CRYSTAL BALL

Brian Kelly’s mid-June comments about Jarron Jones might actually help Dew-Treadway see the field. Because if the optimum amount of snaps for Jones is 35, that means there’s about 20 more for some lineman not named Daniel Cage or Jerry Tillery, and it’s anybody’s guess who will fill those snaps.

I tend to think those snaps could go to Jon Bonner first. But I wouldn’t be surprised if Dew-Treadway finds his way into those second-team developmental snaps this year, moving ahead of a veteran like Peter Mokwuah or converted offensive lineman John Montelus, with athleticism a key factor in all of this.

 

*First 5-yard penalty for falling out of order. 

 

2016’s Irish A-to-Z
Josh Adams
Josh Barajas
Alex Bars
Asmar Bilal
Hunter Bivin
Grant Blankenship
Jonathan Bonner
Ian Book
Parker Boudreaux
Miles Boykin
Justin Brent
Devin Butler
Jimmy Byrne
Daniel Cage
Chase Claypool
Nick Coleman
Te’von Coney
Shaun Crawford
Scott Daly
Micah Dew-Treadway
Liam Eichenberg

Irish A-to-Z: Liam Eichenberg

Liam Eichenberg 247
Irish 247 / Tom Loy
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In freshman tackle Liam Eichenberg, Notre Dame has what looks like a future cornerstone on the offensive line. Now he’ll need to develop into the front-line player many hope he’ll become.

The good news? Harry Hiestand is on the case. Few offensive line coaches in college football do a better job of sculpting linemen, and in Eichenberg, the veteran Irish assistant has quite a piece of clay.

With Mike McGlinchey and Alex Bars slotted into the starting lineup heading into camp, Eichenberg will likely spend 2016 watching, learning, eating and lifting weights. But with the NFL beckoning for McGlinchey and the depth chart at tackle thin, there’s not much time to waste.

 

LIAM EICHENBERG
6’6″, 285 lbs.
Freshman, OL

 

RECRUITING PROFILE

Four-star, Top 100 recruit. Under Armour All-American. Max Preps first-team All-American. All-State Ohio first-team.

Eichenberg was one of the most sought after offensive tackle prospects in the country and he chose Notre Dame over Ohio State, Michigan, Florida State, Miami and a few dozen others.

 

FUTURE POTENTIAL

While Tommy Kraemer might be a better near-term prospect, there’s a “sky-is-the-limit” feel to Eichenberg after talking to people around the program. So while it’ll likely be Kraemer earning training camp praise from Kelly as the battle at right guard adds a new contender, giving Eichenberg the year to develop behind Mike McGlinchey and Alex Bars will be ideal.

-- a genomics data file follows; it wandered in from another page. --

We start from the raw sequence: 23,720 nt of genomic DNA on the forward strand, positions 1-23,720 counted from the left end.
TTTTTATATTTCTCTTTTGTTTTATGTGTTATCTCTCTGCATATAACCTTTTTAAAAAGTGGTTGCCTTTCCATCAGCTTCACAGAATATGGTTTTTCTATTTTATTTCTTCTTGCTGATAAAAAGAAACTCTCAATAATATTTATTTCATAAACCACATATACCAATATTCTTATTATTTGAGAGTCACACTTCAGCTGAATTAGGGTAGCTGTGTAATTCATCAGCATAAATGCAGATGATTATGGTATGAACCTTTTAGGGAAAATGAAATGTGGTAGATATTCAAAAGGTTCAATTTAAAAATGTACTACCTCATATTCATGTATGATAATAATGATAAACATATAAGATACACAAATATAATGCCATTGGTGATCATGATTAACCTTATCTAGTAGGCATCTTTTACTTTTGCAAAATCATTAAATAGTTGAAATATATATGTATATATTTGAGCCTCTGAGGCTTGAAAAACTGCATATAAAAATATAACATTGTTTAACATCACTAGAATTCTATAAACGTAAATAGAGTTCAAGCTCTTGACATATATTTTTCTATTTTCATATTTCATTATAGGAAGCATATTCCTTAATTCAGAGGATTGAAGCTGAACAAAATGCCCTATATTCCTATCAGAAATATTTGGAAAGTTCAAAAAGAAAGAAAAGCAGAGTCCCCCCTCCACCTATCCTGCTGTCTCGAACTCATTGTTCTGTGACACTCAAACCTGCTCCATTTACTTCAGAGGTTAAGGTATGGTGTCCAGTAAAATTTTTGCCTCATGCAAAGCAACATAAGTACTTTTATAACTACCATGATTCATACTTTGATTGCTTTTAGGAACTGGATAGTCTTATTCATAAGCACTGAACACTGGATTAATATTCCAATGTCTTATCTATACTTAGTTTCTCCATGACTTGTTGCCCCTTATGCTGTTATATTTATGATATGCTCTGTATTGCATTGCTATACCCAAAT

That being said, there should be some urgency to this season for Eichenberg. Because it’ll take minutes for the college football world to notice how good of an NFL prospect McGlinchey is and a fifth-year might not be necessary for the Philadelphia native. And with little depth on the outside, an injury could change Eichenberg’s playing trajectory before a spring practice where he could be in the middle of a battle for playing time.

 

CRYSTAL BALL

A redshirt for Eichenberg.

Then a spring where he could be in a battle to replace Notre Dame’s next first-round left tackle. (It’s too early to predict if McGlinchey is heading to the NFL, but he certainly will have all eyes on him.)

Regardless, it’s a critically important season for Eichenberg on the practice field and in the weight room. Because there’s every reason to believe that the Irish will be reloading on the offensive line this recruiting cycle, and there’s be competition in the ranks from the moment he steps on campus.

2016’s Irish A-to-Z
Josh Adams
Josh Barajas
Alex Bars
Asmar Bilal
Hunter Bivin
Grant Blankenship
Jonathan Bonner
Ian Book
Parker Boudreaux
Miles Boykin
Justin Brent
Devin Butler
Jimmy Byrne
Daniel Cage
Chase Claypool
Nick Coleman
Te’von Coney
Shaun Crawford
Scott Daly

Texas CB Paulson Adebo commits to Notre Dame

Paulson Adebo Rivals
Rivals / Yahoo Sports
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Notre Dame’s recruiting momentum continued through the weekend, with cornerback Paulson Adebo committing to Notre Dame. The Texas speedster, a 6-foot-1, 175-pound cornerback, made the decision official via social media on Monday afternoon.

Adebo had offers from Texas, USC, Oklahoma, Baylor, Oregon, Georgia and many others.

Winning another recruiting battle in the state of Texas is key, with Adebo getting onto campus in May for a Junior Day. That the Irish also landed a commitment from Adebo with an offer from Oklahoma also out there should help calm worries that the Lone Star State would be off limits without Kerry Cooks on staff, who was likely involved in Adebo’s recruitment for the Sooners. That’s two Texas prospects in this recruiting cycle, with quarterback Avery Davis very excited about the news of Adebo’s commitment.

Some schools see Adebo as a wide receiver, though Notre Dame has him penciled as an outside cornerback. His length and speed (Adebo has run the 200m in 21.4, according to a report from IrishSportsDaily) make him perfect for Brian VanGorder’s aggressive cover scheme.

Adebo makes 13 commitments in the 2017 cycle after a weekend flurry added pass rusher Jonathon MacCollister and receiver Jordan Pouncey. (Underclassman Markese Stepp also committed.) The run of four commitments in four days nearly matches the five recruits the Irish added in March, when David Adams, Avery Davis, Kurt Hinish, Drew White and Pete Werner all joined the 2017 class.

Adebo caught 41 passes for 730 yards and 11 touchdowns on offense while intercepting five passes during his junior season. Per MaxPreps, Mansfield went 12-3 in 2015, including a 6-0 record in Texas’s 6A level.